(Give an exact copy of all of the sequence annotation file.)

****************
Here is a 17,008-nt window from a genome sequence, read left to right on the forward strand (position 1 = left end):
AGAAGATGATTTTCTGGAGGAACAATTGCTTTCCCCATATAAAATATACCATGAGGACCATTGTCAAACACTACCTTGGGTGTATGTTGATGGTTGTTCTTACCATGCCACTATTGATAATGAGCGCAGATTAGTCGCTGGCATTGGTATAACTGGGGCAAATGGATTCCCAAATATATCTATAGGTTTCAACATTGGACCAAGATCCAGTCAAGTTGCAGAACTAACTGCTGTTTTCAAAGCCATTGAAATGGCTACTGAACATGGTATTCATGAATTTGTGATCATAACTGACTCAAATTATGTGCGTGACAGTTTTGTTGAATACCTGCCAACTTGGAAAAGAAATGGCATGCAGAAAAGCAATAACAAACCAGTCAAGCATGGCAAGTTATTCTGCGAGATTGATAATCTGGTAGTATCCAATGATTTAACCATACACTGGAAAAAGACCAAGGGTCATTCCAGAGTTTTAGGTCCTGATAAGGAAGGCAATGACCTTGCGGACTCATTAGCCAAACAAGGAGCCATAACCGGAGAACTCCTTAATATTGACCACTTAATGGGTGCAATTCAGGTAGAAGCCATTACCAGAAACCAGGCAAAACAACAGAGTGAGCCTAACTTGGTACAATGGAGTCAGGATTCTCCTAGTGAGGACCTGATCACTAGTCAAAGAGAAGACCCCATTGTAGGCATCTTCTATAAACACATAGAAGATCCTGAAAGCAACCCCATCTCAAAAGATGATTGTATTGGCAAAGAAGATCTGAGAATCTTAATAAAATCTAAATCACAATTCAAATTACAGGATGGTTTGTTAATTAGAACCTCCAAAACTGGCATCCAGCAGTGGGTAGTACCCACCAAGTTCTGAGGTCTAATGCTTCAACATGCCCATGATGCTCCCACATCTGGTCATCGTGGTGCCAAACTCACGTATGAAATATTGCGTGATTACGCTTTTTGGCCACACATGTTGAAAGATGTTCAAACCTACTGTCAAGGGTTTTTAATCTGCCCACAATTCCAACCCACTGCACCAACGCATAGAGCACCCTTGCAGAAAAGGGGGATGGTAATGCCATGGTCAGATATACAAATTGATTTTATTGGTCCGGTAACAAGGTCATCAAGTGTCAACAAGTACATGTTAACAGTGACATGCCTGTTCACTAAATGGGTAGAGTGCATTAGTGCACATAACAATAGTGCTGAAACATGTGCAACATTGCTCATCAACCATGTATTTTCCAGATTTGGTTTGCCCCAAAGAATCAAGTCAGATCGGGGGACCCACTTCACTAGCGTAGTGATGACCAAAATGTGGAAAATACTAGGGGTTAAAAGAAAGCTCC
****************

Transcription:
Here is a 17,008-nt window from a genome sequence, read left to right on the forward strand (position 1 = left end):
AGAAGATGATTTTCTGGAGGAACAATTGCTTTCCCCATATAAAATATACCATGAGGACCATTGTCAAACACTACCTTGGGTGTATGTTGATGGTTGTTCTTACCATGCCACTATTGATAATGAGCGCAGATTAGTCGCTGGCATTGGTATAACTGGGGCAAATGGATTCCCAAATATATCTATAGGTTTCAACATTGGACCAAGATCCAGTCAAGTTGCAGAACTAACTGCTGTTTTCAAAGCCATTGAAATGGCTACTGAACATGGTATTCATGAATTTGTGATCATAACTGACTCAAATTATGTGCGTGACAGTTTTGTTGAATACCTGCCAACTTGGAAAAGAAATGGCATGCAGAAAAGCAATAACAAACCAGTCAAGCATGGCAAGTTATTCTGCGAGATTGATAATCTGGTAGTATCCAATGATTTAACCATACACTGGAAAAAGACCAAGGGTCATTCCAGAGTTTTAGGTCCTGATAAGGAAGGCAATGACCTTGCGGACTCATTAGCCAAACAAGGAGCCATAACCGGAGAACTCCTTAATATTGACCACTTAATGGGTGCAATTCAGGTAGAAGCCATTACCAGAAACCAGGCAAAACAACAGAGTGAGCCTAACTTGGTACAATGGAGTCAGGATTCTCCTAGTGAGGACCTGATCACTAGTCAAAGAGAAGACCCCATTGTAGGCATCTTCTATAAACACATAGAAGATCCTGAAAGCAACCCCATCTCAAAAGATGATTGTATTGGCAAAGAAGATCTGAGAATCTTAATAAAATCTAAATCACAATTCAAATTACAGGATGGTTTGTTAATTAGAACCTCCAAAACTGGCATCCAGCAGTGGGTAGTACCCACCAAGTTCTGAGGTCTAATGCTTCAACATGCCCATGATGCTCCCACATCTGGTCATCGTGGTGCCAAACTCACGTATGAAATATTGCGTGATTACGCTTTTTGGCCACACATGTTGAAAGATGTTCAAACCTACTGTCAAGGGTTTTTAATCTGCCCACAATTCCAACCCACTGCACCAACGCATAGAGCACCCTTGCAGAAAAGGGGGATGGTAATGCCATGGTCAGATATACAAATTGATTTTATTGGTCCGGTAACAAGGTCATCAAGTGTCAACAAGTACATGTTAACAGTGACATGCCTGTTCACTAAATGGGTAGAGTGCATTAGTGCACATAACAATAGTGCTGAAACATGTGCAACATTGCTCATCAACCATGTATTTTCCAGATTTGGTTTGCCCCAAAGAATCAAGTCAGATCGGGGGACCCACTTCACTAGCGTAGTGATGACCAAAATGTGGAAAATACTAGGGGTTAAAAGAAAGCTCC